# Understanding total variation distance formula in relation to card shuffling.

• Oct 12th 2012, 10:06 AM
CBauer00010010
Understanding total variation distance formula in relation to card shuffling.
I am creating some JavaScript probability calculators related to magic the gathering deck building. While doing so I wondered what the best way to randomize a players deck is. I was able to find good information on 52 card decks stating that at-lest 7 riffle shuffle are needed according to TRAILING THE DOVETAIL SHUFFLE TO ITS LAIR pdf and HOW MANY TIMES SHOULD YOU SHUFFLE A DECK OF CARDS? pdf. But these papers are a bit over my head.

I was able to find this webpage that shows a table similar to witch I wish to include in my calculator.

 Cards\Shuffles 1 2 3 4 5 6 7 8 25 1 1 0.999 0.775 0.437 0.231 0.114 0.056 32 1 1 1 0.929 0.597 0.322 0.164 0.084 52 1 1 1 1 0.924 0.614 0.334 0.167

I would like help understanding how to calculate these numbers, which I believe came from using this formula, which I can not make sense of.

http://www.math.cornell.edu/~numb3rs...season5/tv.png

Could anyone please show me a step by step breakdown of how to calculate the total variation distance with say 32 cards and 6 shuffles?
• Oct 12th 2012, 04:28 PM
chiro
Re: Understanding total variation distance formula in relation to card shuffling.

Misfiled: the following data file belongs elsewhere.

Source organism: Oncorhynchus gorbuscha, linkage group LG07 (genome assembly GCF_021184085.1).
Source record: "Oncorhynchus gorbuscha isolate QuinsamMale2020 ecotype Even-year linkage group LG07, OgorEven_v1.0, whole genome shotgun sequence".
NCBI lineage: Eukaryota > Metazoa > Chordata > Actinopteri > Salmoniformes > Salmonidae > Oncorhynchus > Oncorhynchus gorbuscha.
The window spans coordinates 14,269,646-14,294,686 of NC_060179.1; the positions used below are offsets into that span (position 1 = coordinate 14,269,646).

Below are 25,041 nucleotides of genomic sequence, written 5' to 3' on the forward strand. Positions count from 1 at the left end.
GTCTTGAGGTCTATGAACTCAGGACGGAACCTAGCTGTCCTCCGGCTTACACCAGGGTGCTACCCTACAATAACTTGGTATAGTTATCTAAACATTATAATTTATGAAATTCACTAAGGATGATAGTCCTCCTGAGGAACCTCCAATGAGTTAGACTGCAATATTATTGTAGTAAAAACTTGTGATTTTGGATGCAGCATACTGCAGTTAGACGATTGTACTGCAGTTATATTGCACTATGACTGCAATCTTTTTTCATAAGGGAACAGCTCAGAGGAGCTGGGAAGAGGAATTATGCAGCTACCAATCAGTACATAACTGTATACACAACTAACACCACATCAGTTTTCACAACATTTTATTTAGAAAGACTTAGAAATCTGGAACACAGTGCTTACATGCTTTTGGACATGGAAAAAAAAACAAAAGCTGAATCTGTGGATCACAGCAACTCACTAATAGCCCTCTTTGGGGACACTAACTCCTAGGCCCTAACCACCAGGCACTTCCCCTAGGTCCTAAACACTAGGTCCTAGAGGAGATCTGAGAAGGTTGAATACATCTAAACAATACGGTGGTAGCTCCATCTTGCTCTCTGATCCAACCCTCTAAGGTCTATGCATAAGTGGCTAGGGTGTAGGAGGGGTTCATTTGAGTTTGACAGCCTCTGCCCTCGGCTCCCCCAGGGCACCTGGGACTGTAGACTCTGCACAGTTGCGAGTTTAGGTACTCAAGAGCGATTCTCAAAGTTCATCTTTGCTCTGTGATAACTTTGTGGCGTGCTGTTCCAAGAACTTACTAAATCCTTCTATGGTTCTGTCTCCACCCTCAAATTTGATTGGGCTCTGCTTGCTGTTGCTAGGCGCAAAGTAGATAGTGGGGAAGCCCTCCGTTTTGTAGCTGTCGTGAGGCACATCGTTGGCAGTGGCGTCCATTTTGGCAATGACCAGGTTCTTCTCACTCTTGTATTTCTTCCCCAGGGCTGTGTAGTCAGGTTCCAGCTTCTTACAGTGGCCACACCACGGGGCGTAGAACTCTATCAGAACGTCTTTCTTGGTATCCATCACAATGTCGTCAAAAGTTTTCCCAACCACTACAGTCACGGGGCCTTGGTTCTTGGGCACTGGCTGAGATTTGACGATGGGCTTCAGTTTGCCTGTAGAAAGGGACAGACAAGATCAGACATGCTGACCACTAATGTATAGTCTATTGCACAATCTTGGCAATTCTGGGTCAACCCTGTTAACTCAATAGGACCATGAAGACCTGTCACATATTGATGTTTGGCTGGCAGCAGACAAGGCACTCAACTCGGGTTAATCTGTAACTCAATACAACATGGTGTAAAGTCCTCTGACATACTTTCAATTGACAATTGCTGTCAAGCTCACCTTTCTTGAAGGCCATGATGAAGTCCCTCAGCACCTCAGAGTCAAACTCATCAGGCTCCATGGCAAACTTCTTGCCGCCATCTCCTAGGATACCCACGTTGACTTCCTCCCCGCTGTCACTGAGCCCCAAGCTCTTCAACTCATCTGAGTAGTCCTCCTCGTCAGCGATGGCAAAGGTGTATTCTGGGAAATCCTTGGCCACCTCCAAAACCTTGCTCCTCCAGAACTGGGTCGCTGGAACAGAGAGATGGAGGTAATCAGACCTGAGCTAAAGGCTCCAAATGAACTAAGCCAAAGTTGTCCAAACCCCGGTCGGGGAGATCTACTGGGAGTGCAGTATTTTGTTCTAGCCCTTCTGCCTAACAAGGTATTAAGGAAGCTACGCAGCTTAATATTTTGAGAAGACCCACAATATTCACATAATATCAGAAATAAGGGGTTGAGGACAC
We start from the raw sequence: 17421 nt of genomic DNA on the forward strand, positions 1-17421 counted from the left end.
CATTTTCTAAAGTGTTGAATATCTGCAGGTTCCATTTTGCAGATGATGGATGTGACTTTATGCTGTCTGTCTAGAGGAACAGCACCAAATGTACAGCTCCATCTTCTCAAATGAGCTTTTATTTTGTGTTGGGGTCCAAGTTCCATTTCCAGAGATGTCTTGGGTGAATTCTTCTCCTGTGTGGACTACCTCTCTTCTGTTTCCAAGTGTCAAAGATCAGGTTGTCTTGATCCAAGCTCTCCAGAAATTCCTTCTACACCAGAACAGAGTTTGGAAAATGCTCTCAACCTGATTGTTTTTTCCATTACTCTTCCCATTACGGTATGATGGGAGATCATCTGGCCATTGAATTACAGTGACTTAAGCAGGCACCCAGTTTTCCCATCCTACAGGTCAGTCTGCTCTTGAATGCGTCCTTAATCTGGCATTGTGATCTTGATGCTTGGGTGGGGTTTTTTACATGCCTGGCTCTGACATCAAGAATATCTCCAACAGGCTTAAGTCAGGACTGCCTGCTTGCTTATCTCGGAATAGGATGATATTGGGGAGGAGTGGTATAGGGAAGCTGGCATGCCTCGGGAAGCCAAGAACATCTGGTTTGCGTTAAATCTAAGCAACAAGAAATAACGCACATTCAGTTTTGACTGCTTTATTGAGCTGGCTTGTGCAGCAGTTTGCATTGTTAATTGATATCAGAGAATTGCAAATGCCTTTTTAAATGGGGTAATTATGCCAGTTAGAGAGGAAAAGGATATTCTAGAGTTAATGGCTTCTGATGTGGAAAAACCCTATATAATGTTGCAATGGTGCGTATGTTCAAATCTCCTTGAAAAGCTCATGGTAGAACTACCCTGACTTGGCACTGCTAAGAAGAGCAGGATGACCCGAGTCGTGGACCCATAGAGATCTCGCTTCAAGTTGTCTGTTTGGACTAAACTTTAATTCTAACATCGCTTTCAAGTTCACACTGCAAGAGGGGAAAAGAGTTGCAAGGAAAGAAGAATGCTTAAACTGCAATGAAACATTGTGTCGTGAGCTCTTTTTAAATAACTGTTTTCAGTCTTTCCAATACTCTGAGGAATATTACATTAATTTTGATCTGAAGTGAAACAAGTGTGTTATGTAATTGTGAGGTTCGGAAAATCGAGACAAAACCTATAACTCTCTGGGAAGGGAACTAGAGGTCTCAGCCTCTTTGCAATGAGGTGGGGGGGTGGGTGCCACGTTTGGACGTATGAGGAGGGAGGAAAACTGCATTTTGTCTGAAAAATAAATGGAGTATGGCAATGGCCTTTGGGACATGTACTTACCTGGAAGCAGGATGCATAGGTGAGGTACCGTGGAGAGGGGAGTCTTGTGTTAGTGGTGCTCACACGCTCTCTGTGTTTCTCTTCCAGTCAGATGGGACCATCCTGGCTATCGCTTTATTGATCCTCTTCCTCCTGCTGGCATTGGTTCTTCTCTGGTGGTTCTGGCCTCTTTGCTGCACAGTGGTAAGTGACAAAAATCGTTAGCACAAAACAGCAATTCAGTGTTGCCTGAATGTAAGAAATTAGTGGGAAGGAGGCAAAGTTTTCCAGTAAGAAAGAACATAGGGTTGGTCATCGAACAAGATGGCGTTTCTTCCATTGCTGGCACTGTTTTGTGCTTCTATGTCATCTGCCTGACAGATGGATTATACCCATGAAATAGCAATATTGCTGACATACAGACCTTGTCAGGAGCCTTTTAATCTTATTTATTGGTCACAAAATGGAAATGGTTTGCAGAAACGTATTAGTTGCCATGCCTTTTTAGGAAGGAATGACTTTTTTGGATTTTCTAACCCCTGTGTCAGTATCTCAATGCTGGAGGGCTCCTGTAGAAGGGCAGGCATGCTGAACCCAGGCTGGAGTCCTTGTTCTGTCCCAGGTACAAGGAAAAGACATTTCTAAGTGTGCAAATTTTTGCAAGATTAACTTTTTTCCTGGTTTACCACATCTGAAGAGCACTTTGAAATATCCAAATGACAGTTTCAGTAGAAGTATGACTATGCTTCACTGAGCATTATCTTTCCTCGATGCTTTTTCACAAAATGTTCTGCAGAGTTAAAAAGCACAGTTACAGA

Hey CBauer00010010.

A permutation just takes a set of things and shuffles them in an arbitrary order. So if you have four elements (1,2,3,4) one shuffling might be (2,3,1,4) and another might be (4,3,2,1). This is all a permutation is.

Now P and Q are functions: they take the input and give an output. In this scenario though, P and Q are not just any function: they are probabilities (according to the website).

So P(x) calculates the probability of getting x and same for Q(x).

So what is really saying is that x is a permutation from an initial state to a shuffled state and P(x) is the probability of that happening. So as an example if I start off with (1,2,3,4) in that order and I do a shuffle x where I go to (4,3,2,1) then P(x) is the probability of going from (1,2,3,4) to (4,3,2,1).

P and Q are different probability spaces and if P is the same as Q then the distance will be 0. Think of each probability space being a vector with each permutation type being an independent element of the vector and you are finding the "distance" between the two vectors.